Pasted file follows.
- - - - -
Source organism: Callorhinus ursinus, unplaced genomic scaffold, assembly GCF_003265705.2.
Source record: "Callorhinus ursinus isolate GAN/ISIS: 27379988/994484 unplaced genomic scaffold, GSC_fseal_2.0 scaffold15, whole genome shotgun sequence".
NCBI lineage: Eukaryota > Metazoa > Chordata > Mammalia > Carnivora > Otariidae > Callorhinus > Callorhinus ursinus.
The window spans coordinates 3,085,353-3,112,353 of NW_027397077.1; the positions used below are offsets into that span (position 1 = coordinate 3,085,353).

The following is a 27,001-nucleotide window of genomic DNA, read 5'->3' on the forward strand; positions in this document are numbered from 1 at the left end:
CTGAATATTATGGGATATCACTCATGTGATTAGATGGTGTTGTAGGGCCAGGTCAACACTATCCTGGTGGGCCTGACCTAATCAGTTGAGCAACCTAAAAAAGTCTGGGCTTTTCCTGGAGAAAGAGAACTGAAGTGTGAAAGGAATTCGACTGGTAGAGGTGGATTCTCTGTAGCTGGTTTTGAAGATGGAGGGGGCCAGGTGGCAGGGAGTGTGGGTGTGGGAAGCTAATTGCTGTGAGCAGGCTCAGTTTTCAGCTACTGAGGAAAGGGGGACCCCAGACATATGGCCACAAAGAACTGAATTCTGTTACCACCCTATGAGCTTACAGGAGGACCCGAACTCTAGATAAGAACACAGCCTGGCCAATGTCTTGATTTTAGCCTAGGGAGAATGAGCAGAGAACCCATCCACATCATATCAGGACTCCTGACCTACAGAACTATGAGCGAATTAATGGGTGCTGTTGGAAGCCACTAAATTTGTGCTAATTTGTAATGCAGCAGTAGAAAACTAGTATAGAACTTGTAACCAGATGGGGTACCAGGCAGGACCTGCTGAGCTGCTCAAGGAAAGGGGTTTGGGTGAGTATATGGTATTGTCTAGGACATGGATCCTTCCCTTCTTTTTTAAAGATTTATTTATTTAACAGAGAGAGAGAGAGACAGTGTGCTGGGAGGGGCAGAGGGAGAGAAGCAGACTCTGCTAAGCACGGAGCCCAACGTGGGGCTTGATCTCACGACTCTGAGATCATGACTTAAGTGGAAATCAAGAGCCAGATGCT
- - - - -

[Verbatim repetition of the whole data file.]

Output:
Source organism: Callorhinus ursinus, unplaced genomic scaffold, assembly GCF_003265705.2.
Source record: "Callorhinus ursinus isolate GAN/ISIS: 27379988/994484 unplaced genomic scaffold, GSC_fseal_2.0 scaffold15, whole genome shotgun sequence".
NCBI lineage: Eukaryota > Metazoa > Chordata > Mammalia > Carnivora > Otariidae > Callorhinus > Callorhinus ursinus.
The window spans coordinates 3,085,353-3,112,353 of NW_027397077.1; the positions used below are offsets into that span (position 1 = coordinate 3,085,353).

The following is a 27,001-nucleotide window of genomic DNA, read 5'->3' on the forward strand; positions in this document are numbered from 1 at the left end:
CTGAATATTATGGGATATCACTCATGTGATTAGATGGTGTTGTAGGGCCAGGTCAACACTATCCTGGTGGGCCTGACCTAATCAGTTGAGCAACCTAAAAAAGTCTGGGCTTTTCCTGGAGAAAGAGAACTGAAGTGTGAAAGGAATTCGACTGGTAGAGGTGGATTCTCTGTAGCTGGTTTTGAAGATGGAGGGGGCCAGGTGGCAGGGAGTGTGGGTGTGGGAAGCTAATTGCTGTGAGCAGGCTCAGTTTTCAGCTACTGAGGAAAGGGGGACCCCAGACATATGGCCACAAAGAACTGAATTCTGTTACCACCCTATGAGCTTACAGGAGGACCCGAACTCTAGATAAGAACACAGCCTGGCCAATGTCTTGATTTTAGCCTAGGGAGAATGAGCAGAGAACCCATCCACATCATATCAGGACTCCTGACCTACAGAACTATGAGCGAATTAATGGGTGCTGTTGGAAGCCACTAAATTTGTGCTAATTTGTAATGCAGCAGTAGAAAACTAGTATAGAACTTGTAACCAGATGGGGTACCAGGCAGGACCTGCTGAGCTGCTCAAGGAAAGGGGTTTGGGTGAGTATATGGTATTGTCTAGGACATGGATCCTTCCCTTCTTTTTTAAAGATTTATTTATTTAACAGAGAGAGAGAGAGACAGTGTGCTGGGAGGGGCAGAGGGAGAGAAGCAGACTCTGCTAAGCACGGAGCCCAACGTGGGGCTTGATCTCACGACTCTGAGATCATGACTTAAGTGGAAATCAAGAGCCAGATGCT